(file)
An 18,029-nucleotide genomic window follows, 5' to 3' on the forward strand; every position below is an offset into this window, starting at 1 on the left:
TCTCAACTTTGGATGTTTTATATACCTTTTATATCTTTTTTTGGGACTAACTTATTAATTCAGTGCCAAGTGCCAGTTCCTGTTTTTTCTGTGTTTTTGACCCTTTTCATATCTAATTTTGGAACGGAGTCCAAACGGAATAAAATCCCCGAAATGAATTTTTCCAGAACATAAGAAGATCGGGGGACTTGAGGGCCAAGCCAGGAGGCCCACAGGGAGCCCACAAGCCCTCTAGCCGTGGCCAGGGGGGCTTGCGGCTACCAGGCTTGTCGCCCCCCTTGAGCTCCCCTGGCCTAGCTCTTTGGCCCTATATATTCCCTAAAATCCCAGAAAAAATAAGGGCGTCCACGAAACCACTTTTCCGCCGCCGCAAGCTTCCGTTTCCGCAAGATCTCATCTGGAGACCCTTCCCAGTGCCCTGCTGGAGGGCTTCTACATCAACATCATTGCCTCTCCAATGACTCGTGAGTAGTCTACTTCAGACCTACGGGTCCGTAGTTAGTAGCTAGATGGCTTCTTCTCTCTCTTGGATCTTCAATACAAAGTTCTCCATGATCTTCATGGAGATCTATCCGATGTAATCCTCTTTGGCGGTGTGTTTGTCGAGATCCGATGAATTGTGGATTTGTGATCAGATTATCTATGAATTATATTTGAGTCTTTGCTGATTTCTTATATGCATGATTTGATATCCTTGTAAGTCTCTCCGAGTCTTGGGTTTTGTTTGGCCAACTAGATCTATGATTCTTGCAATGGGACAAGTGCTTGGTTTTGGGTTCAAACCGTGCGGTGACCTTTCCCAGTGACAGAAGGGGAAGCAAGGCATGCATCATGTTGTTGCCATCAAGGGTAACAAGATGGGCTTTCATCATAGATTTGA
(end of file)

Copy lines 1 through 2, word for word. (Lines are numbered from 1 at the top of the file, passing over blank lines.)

An 18,029-nucleotide genomic window follows, 5' to 3' on the forward strand; every position below is an offset into this window, starting at 1 on the left:
TCTCAACTTTGGATGTTTTATATACCTTTTATATCTTTTTTTGGGACTAACTTATTAATTCAGTGCCAAGTGCCAGTTCCTGTTTTTTCTGTGTTTTTGACCCTTTTCATATCTAATTTTGGAACGGAGTCCAAACGGAATAAAATCCCCGAAATGAATTTTTCCAGAACATAAGAAGATCGGGGGACTTGAGGGCCAAGCCAGGAGGCCCACAGGGAGCCCACAAGCCCTCTAGCCGTGGCCAGGGGGGCTTGCGGCTACCAGGCTTGTCGCCCCCCTTGAGCTCCCCTGGCCTAGCTCTTTGGCCCTATATATTCCCTAAAATCCCAGAAAAAATAAGGGCGTCCACGAAACCACTTTTCCGCCGCCGCAAGCTTCCGTTTCCGCAAGATCTCATCTGGAGACCCTTCCCAGTGCCCTGCTGGAGGGCTTCTACATCAACATCATTGCCTCTCCAATGACTCGTGAGTAGTCTACTTCAGACCTACGGGTCCGTAGTTAGTAGCTAGATGGCTTCTTCTCTCTCTTGGATCTTCAATACAAAGTTCTCCATGATCTTCATGGAGATCTATCCGATGTAATCCTCTTTGGCGGTGTGTTTGTCGAGATCCGATGAATTGTGGATTTGTGATCAGATTATCTATGAATTATATTTGAGTCTTTGCTGATTTCTTATATGCATGATTTGATATCCTTGTAAGTCTCTCCGAGTCTTGGGTTTTGTTTGGCCAACTAGATCTATGATTCTTGCAATGGGACAAGTGCTTGGTTTTGGGTTCAAACCGTGCGGTGACCTTTCCCAGTGACAGAAGGGGAAGCAAGGCATGCATCATGTTGTTGCCATCAAGGGTAACAAGATGGGCTTTCATCATAGATTTGA